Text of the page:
Celebrity Promotion of Fast Fashion is Killing the Natural Life in California

Liz Fe Lifestyle

Brands like Forever 21 and even cheaper stores like Five Below often are especially guilty of fast fashion, creating clothing that does not last more than a year with cheap materials and cheap prices. People who are seeking to avoid overpaying for clothing end up receiving fragile garments that will not help them. This article is all about the worst fast fashion offenders, as well as how to get clothing that is both affordable and sustainable.

Fast fashion has been around for a while, but it really started to take off in the early 1960 and 70s as young, affluent celebrities began to set trends in the world of fashion. With the emergence of new brands popping up at supermarkets left and right, fast fashion took off at an even faster pace. In fact, many supermarket type places that now offer to clothe, be it now-defunct chains like K-Mart or Sears or thriving supercorporations like Walmart, are especially guilty of fast fashion, as they carry cheap clothing that is not made by name-brands like Old Navy or Claire’s, which also offer fashion products for a higher price tick. These cheaply made products are often made in unsatisfactory conditions — in other words, sweatshops in foreign countries. This kind of clothing is usually made of cheap polyester which causes clothes to degrade after only two or three wears and ultimately get thrown away. The brands using this exploitative and quick method of turning a profit often create clothes much quicker than other brands to meet the high demand for new trends set by celebrities.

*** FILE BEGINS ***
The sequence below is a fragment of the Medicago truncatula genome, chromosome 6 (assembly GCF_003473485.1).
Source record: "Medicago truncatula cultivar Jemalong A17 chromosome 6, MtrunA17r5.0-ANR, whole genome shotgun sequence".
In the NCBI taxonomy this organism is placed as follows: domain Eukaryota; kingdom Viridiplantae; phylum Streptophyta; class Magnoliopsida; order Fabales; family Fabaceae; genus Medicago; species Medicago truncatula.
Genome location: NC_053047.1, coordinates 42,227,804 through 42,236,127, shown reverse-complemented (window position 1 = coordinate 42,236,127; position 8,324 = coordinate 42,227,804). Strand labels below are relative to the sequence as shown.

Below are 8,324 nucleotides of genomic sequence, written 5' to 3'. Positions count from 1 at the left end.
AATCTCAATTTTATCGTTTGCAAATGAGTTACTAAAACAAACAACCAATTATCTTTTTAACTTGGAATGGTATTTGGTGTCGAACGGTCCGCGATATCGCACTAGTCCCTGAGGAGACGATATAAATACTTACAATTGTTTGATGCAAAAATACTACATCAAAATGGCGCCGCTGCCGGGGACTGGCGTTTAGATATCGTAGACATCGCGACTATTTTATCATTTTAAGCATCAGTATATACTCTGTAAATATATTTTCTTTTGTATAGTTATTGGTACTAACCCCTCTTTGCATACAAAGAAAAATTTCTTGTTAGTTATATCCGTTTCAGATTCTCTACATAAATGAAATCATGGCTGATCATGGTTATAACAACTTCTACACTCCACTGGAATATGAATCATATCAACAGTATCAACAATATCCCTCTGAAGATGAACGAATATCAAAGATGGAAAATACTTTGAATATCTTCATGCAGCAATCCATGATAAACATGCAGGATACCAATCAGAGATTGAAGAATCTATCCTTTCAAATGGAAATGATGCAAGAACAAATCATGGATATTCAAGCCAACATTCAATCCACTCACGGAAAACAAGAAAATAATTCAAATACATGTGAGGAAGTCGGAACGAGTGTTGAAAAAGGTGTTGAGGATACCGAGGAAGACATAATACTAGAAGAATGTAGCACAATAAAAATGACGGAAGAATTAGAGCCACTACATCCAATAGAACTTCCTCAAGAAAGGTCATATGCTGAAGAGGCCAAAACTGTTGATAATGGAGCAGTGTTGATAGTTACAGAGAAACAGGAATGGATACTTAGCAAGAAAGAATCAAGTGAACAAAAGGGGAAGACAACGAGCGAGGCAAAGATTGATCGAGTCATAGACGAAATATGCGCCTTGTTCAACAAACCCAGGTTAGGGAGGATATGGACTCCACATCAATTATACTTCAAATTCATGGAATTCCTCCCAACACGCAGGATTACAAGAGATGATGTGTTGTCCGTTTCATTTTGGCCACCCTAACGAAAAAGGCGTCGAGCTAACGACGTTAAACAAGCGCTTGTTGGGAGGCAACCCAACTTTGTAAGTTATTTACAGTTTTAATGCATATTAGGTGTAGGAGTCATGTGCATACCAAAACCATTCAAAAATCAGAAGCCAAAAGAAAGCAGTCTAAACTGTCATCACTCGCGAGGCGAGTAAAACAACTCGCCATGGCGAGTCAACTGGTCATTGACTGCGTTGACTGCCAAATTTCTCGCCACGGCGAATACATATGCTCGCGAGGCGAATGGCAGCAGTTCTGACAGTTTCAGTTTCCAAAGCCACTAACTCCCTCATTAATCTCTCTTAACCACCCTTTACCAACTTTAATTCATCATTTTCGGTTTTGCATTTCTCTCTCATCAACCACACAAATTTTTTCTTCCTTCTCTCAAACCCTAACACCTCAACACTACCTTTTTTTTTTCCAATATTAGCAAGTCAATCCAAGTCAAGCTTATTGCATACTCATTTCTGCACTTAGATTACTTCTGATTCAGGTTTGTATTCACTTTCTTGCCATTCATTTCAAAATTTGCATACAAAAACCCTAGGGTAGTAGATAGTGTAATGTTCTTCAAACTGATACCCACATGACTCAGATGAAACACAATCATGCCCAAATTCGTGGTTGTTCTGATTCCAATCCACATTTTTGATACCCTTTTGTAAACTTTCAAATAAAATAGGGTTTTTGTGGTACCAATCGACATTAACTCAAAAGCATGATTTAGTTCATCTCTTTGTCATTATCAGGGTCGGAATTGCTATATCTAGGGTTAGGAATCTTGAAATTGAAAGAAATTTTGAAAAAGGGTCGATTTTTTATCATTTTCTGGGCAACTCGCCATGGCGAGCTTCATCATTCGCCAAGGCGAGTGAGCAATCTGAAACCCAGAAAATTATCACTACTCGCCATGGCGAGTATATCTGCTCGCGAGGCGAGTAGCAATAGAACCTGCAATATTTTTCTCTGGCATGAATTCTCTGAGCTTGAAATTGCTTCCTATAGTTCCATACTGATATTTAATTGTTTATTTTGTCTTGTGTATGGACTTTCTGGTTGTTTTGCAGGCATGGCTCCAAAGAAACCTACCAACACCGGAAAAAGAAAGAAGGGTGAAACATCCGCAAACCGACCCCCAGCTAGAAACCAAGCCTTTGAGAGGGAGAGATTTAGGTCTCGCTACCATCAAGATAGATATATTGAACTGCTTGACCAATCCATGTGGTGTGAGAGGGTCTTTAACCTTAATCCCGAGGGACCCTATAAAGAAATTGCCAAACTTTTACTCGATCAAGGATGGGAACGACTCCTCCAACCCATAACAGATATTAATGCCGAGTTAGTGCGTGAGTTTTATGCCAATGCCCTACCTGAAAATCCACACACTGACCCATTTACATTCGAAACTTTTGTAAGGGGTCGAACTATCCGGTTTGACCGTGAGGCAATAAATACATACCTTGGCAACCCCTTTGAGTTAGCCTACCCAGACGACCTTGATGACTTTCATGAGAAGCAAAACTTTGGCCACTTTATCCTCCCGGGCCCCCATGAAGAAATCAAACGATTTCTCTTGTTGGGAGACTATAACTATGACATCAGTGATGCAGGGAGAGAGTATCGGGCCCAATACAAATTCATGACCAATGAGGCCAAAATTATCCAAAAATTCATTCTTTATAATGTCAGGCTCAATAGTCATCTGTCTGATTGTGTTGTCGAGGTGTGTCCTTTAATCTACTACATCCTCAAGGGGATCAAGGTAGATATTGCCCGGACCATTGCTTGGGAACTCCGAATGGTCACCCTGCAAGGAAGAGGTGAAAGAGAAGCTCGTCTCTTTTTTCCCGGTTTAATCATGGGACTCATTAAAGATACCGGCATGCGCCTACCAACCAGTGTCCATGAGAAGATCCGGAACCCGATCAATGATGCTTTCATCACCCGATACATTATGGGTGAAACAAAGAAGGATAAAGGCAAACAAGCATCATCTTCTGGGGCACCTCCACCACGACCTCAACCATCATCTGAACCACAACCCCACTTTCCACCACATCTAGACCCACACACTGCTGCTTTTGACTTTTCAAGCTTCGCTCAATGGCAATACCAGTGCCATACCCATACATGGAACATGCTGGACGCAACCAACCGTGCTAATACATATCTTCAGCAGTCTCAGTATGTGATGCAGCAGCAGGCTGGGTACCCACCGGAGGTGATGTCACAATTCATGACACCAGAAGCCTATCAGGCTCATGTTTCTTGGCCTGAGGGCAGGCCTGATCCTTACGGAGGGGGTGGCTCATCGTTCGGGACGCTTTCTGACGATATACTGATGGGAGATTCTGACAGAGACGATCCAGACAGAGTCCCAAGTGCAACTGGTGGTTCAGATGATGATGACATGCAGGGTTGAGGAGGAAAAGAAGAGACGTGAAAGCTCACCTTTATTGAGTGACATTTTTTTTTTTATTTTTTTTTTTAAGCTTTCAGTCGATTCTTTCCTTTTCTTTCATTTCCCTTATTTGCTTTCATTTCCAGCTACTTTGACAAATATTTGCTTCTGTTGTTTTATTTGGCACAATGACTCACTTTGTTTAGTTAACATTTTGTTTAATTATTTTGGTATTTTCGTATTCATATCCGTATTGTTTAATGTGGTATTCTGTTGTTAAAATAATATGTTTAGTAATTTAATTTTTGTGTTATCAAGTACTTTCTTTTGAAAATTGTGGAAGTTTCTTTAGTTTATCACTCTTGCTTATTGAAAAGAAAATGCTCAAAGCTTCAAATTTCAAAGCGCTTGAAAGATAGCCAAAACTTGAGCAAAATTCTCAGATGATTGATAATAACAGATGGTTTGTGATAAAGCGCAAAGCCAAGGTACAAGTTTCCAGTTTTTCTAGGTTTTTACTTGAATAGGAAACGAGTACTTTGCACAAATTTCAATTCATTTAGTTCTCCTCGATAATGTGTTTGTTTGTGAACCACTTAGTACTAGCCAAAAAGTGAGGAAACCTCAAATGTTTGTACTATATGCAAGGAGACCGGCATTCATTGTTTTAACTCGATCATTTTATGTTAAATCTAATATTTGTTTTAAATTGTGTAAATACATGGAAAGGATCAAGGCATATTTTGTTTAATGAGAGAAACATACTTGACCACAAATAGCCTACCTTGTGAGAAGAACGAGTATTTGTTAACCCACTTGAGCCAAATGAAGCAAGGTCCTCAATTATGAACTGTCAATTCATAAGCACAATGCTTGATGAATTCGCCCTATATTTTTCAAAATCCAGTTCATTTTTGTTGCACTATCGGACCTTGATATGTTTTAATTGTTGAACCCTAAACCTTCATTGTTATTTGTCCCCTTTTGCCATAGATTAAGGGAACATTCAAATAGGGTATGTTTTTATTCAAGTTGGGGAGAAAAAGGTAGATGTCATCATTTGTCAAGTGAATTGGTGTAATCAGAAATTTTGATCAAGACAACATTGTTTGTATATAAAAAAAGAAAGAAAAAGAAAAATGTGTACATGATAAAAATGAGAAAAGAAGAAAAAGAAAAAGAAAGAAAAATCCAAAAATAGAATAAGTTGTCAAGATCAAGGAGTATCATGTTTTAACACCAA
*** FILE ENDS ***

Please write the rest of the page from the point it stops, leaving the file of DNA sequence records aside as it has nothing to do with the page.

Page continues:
The textiles used by the fast fashion industry especially put a strain on the environment. Polyester is derived from fossil fuels, meaning it contributes to global warming. Even without making clothing of artificial material, even some plant-based fabrics can be an issue to the environment. Conventional cotton requires enormous quantities of water and pesticides in developing countries, which can put enormous amounts of stress on local ecosystems, watersheds, and wildlife. The practice of fast fashion also puts a serious strain on animals — as they ingest the plastic fibers from polyester and the toxic dyes released into the river, they are poisoned and die off. And, of course, there is a human cost — the poor conditions of sweatshops and hot weather in the countries where sweatshops are established provide poor compensation to its workers, who often die or are injured in the cramped factories in exchange for menial wages.

So, how do we prevent fast fashion’s vicious cycle from continuing? Sadly, unlike many other environmental trends, fast fashion has not yet procured environmentally friendly alternatives, as schemes to recycle clothing or sell clothing made from more environmentally friendly garments often benefit the massive corporations creating them and not the public and consumers suffering in their stead.

Fast fashion is yet another blemish on the reputation of the fashion industry.

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